“The Nice Guys” Movie Review


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     Through out his screenwriting career, Shane Black has shown a unique ability to seamlessly blend action and comedy into an effective genre, particularly when focusing on a mismatched pair of unlikely heroes.  His first foray into this realm was considered to be a game changer, when his script for 1987’s “Lethal Weapon” brought together two completely different personalities in Danny Glover’s Murtaugh and Mel Gibson’s Riggs resulting in what felt like a fresh new form of entertainment.  Black’s next screenwriting gigs adhered to generally the same formula, seeing the pairing of Bruce Willis with Damon Wayans in “The Last Boy Scout” and Geena Davis opposite Samuel L. Jackson in “The Long Kiss Goodnight”, both featuring Black’s signature dialogue and unique blend of action, but failing to live up to the promise of the “Lethal Weapon” films.  After what can only be considered a highly successful outing in big budget studio filmmaking having both written and directed “Ironman 3”, Black has returned to his action comedy roots with “The Nice Guys”, a 1970s detective story featuring all of the hallmarks which made his late 1980s and 1990s films so appealing.

     Using the identical formula seen in nearly all of his best work, Black teams up Russell Crowe and Ryan Gosling as an unlikely pair of private detectives based in 1977 Los Angeles, who after stumbling upon each other after being hired by different clients, find they are essentially after the same thing.  Crowe’s Jackson Healy is the resident tough guy, who through narration early in the film tells us he’s the kind of person you call when you need to put a scare into someone, which is usually done by way of the brass knuckles he carries with him in his jacket pocket.  Conversely, Gosling’s Holland March comes across as more of a con man, preferring to gain information by attempting to outsmart his would be targets, but also has no issue with taking full advantage of his older clients.  Surrounding them is an outstanding production design full of the vibrant color and sounds of the period, including characters using long corded phones, drinking Yoohoo, and smoking nearly every second.

     The plot concocted by Black is certainly one of his most convoluted, playing as a sort of mystery for most of the picture in a way that reminded me both in tone and in substance of Andrew Dice Clay’s “The Adventures of Ford Fairlane”, if you can believe that, as it was also a Los Angeles based detective story and played out in much the same goofy way that this film does.  That’s not a knock on “The Nice Guys” at all, but it does mean Black’s screenplay and overall look of the film has been done many times before.  With the story centering around a mysterious porn film and the disappearance of the actors, actresses, and filmmakers responsible for its production, including they mysterious Amelia (Margaret Qualley), the seedy characters and the 70s vibe will definitely conjure up images of Paul Thomas Anderson’s “Boogie Nights”, but fortunately the characters Black has drawn up allow his effort to stand on its own even if the proceedings may have been influenced by the aforementioned films.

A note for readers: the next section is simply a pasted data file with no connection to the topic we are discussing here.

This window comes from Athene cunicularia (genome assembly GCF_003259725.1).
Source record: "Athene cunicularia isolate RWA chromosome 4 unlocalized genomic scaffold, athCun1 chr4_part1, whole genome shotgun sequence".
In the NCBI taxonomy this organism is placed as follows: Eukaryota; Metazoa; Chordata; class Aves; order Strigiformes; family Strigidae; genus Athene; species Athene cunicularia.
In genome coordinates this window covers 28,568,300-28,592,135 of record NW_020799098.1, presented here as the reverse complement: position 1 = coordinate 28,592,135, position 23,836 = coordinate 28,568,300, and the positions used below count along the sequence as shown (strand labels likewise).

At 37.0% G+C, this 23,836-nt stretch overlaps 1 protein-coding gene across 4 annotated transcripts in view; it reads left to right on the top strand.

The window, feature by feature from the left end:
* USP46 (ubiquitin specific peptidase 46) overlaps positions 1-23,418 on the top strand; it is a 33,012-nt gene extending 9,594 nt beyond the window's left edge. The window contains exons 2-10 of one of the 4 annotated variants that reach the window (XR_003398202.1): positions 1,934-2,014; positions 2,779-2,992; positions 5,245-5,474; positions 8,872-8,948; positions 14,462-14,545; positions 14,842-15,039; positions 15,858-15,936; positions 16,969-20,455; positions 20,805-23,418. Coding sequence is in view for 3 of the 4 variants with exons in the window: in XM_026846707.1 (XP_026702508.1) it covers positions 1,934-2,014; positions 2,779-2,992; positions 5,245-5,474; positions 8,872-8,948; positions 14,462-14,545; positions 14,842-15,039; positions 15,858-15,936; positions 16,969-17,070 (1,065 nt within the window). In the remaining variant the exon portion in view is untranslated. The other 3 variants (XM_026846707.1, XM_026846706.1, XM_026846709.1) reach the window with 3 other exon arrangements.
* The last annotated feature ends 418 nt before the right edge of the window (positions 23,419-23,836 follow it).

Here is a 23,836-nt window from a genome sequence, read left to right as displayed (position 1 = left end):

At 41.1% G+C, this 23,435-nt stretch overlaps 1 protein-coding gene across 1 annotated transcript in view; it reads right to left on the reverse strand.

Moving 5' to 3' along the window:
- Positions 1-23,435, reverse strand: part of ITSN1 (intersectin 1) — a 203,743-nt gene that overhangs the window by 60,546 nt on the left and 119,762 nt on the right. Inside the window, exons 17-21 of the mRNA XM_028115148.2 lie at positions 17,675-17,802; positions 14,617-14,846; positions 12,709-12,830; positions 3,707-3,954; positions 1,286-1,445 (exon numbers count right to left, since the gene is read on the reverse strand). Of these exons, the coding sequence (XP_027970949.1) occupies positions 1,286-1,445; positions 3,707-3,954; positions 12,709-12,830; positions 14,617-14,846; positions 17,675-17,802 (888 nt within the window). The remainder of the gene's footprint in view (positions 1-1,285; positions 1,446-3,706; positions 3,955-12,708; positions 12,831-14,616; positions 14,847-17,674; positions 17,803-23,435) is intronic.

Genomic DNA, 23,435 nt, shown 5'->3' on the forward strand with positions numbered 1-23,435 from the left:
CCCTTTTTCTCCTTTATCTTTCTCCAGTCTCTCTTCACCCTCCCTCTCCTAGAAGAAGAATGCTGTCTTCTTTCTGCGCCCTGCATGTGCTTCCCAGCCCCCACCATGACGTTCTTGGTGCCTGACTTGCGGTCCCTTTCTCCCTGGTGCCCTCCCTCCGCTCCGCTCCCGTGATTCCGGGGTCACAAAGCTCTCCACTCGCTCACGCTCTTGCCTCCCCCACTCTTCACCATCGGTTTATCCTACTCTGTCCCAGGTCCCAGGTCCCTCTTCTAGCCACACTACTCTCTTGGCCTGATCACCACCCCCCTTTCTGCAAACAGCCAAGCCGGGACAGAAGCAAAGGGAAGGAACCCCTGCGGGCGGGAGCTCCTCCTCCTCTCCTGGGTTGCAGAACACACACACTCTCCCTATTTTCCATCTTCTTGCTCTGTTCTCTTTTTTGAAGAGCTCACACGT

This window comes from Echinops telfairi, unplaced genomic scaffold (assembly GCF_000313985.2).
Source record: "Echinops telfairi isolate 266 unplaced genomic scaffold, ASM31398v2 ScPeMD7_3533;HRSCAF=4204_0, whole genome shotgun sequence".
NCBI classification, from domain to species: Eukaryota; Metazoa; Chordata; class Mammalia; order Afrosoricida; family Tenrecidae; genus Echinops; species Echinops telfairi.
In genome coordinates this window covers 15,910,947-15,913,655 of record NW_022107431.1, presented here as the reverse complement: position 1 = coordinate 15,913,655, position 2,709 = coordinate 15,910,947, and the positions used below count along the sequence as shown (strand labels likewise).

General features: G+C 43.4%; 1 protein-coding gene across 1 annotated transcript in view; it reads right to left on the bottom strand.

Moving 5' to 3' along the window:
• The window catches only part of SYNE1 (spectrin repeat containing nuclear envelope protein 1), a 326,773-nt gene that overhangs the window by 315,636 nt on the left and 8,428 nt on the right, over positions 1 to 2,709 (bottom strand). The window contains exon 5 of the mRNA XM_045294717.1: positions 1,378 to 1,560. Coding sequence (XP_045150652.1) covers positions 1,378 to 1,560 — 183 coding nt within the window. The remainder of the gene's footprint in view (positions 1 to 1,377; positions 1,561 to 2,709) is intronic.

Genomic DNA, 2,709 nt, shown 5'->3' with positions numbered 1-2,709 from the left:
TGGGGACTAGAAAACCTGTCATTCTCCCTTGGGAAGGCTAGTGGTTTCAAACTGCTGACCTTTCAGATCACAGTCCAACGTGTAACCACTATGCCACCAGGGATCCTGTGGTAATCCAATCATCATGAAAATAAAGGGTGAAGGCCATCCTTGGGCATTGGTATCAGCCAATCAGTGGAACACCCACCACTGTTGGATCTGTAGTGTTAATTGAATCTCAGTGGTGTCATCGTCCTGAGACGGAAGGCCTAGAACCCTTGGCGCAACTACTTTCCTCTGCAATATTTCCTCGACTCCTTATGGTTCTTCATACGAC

Well developed characters and their unique dialogue have always been a strength of Black’s screenplays.  If you think back to how well you knew Riggs and Murtaugh after a viewing of “Lethal Weapon”, you probably thought the family would invite you in for a helping of leftovers from the refrigerator or perhaps maybe you knew enough to accompany Riggs for an appointment with the department shrink.  In “The Nice Guys”, Healy (Crowe) is presented as gruff and streetwise.  We know what his thoughts on marriage are and we also find out about an incident not long ago that yielded unwanted fame.  March (Gosling) lives with his teenage daughter, Holly (Angourie Rice), in a Hollywood home that seems to far surpass the living he is making as a private investigator.  As they make their way through the case they now share, we learn a ton about each guy, further strengthening the audience’s stake in the story.  That’s important because this genre has been worn out over the years with dozens of terrible films in which the main characters felt as though they were made of cardboard and going through the motions for a paycheck. 

     Black breathes life into Healy and March with a smart blend of hilarious comedy and well timed situational action scenes that indicate to us how they think, which is to say they are not always on the same page.  The first two acts of the film border on brilliance, especially with the way March’s daughter is integrated into the story, as well as the series of hitmen and crooked law enforcers our pair of detectives run into along the way to uncovering the massive conspiracy going on around them.  A problem arises in the third act; however, which seems to be an indication that Black may have struggled on how to properly end the story, resulting in multiple scenarios bordering on unwanted silliness and implausible actions by several of the supporting characters.  Still though, there is something satisfying about a screenwriter who can have a character say something so shocking, that both the other characters on screen and the audience react in the exact same way.  There are plenty of scenes like that in this film, which allows “The Nice Guys” to be consistently entertaining, even if you dismiss the later scenes as being over the top.  GRADE: B-